During the peak fly season, as many as 4,000 horn flies can call a cow’s hide home. Each fly takes up to 30 blood meals per day. If you do the math, that adds up to 120,000 bites per cow.
These bites don’t just irritate your cows. They have a significant impact on profit. Production losses for the U.S. cattle industry are estimated at over $1 billion annually.1
High horn fly populations can cause:
- blood loss
- increased cattle stress or annoyance
- use of energy to combat flies
- altered grazing patterns
- cattle grouping
- decreased milk production
- reduced calf weaning weights
Luckily, there are many ways to manage horn flies. One of the best ways is to break the horn fly life cycle in a cow’s manure.
From mineral to manure
So, how do you stop horn flies with manure?
Provide a mineral supplement containing an Insect Growth Regulator (IGR). An IGR passes through the cow and into her manure, where horn flies lay their eggs. IGR prevents pupae from developing into biting adult flies.
If you’re feeding mineral anyway, using a mineral with IGR can provide convenient horn fly control. While other fly control methods can require cattle handling, stress and additional labor, a mineral supplement with IGR can be consumed by the animal at its leisure. Fly control will be spread through the animal’s manure as it grazes.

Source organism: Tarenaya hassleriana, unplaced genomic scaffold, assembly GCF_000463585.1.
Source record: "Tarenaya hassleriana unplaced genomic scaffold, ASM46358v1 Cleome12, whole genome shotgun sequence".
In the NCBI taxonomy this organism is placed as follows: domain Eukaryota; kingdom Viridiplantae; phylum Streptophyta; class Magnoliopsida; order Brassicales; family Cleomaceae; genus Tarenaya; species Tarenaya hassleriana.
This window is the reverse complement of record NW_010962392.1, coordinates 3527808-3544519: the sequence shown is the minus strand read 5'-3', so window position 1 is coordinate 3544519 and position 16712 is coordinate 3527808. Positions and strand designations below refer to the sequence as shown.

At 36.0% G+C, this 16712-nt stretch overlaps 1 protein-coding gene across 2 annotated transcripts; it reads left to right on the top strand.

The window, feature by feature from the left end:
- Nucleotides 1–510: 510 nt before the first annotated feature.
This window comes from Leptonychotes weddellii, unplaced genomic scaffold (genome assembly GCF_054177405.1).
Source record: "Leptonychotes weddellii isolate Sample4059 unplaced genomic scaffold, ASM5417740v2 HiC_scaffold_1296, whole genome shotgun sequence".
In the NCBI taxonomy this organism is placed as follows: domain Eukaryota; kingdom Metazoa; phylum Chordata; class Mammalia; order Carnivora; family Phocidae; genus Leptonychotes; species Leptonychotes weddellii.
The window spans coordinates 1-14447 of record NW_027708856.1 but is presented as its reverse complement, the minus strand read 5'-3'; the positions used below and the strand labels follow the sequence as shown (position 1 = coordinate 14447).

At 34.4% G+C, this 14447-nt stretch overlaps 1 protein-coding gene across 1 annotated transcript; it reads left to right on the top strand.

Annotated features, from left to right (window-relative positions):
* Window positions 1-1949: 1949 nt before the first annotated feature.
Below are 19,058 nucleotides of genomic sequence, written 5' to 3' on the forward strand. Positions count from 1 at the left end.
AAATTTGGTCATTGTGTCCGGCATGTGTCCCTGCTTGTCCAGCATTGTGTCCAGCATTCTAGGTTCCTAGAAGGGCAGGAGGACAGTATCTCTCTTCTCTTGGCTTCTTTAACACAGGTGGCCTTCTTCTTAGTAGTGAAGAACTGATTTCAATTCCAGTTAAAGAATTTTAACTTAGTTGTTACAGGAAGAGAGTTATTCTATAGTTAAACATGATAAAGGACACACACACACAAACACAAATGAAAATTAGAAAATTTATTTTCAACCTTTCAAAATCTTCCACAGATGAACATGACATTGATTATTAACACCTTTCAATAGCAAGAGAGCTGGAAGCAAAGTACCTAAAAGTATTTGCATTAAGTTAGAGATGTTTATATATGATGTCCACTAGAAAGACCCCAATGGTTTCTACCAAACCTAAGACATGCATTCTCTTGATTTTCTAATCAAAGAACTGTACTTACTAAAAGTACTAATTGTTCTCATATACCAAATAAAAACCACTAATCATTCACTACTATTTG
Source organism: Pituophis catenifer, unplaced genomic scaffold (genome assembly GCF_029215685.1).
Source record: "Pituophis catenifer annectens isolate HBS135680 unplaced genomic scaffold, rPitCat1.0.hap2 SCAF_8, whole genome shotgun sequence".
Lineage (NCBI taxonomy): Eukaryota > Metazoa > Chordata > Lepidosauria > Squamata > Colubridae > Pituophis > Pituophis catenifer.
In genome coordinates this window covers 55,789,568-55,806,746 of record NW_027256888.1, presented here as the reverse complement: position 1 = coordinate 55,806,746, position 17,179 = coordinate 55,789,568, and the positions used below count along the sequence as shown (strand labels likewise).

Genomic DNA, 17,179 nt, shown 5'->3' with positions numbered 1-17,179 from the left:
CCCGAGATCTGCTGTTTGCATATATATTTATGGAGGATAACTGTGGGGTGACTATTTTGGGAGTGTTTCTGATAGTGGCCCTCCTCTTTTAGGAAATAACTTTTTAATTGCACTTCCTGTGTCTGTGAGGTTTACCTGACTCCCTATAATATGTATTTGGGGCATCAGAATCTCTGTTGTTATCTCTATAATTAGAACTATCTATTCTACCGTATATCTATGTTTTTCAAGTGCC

Consistency is another benefit since cattle regularly consume mineral.
Follow the 30/30 rule
Start offering fly control mineral 30 days before the last frost in spring, before fly emergence.
This 30-day window at the beginning of spring is critical because temperatures can fluctuate to levels that cause flies to emerge. You want to have fly control in the manure when these flies arrive. If you miss this window, use other fly control methods to combat existing adult horn flies.
And, don’t forget to finish strong in the fall. Continue feeding mineral 30 days after the first fall frost.
Horn flies overwinter in the pupal stage, which can jump-start adult populations in the spring. By using mineral with IGR longer into the fall, you’ll decrease the opportunity for flies to overwinter and reduce your potential for large fly populations the following spring.
Choose your mineral
There are a variety of mineral supplements with IGR. So, how do you choose?
Rain can quite literally wash your mineral investment down the drain, or turn your mineral into a brick-type substance which cattle often refuse to eat. Select a mineral that can stand up to the unpredictable weather. Look for a weatherized mineral with large particle size and adequate water and wind resistance.
Remember, a mineral with IGR will only work if cattle are consuming it. If the mineral has been turned into a hard block or is blowing away with the wind, then your investment is a loss. A weatherized mineral can help safeguard your mineral investment and keep fly populations at bay.
1 USDA Report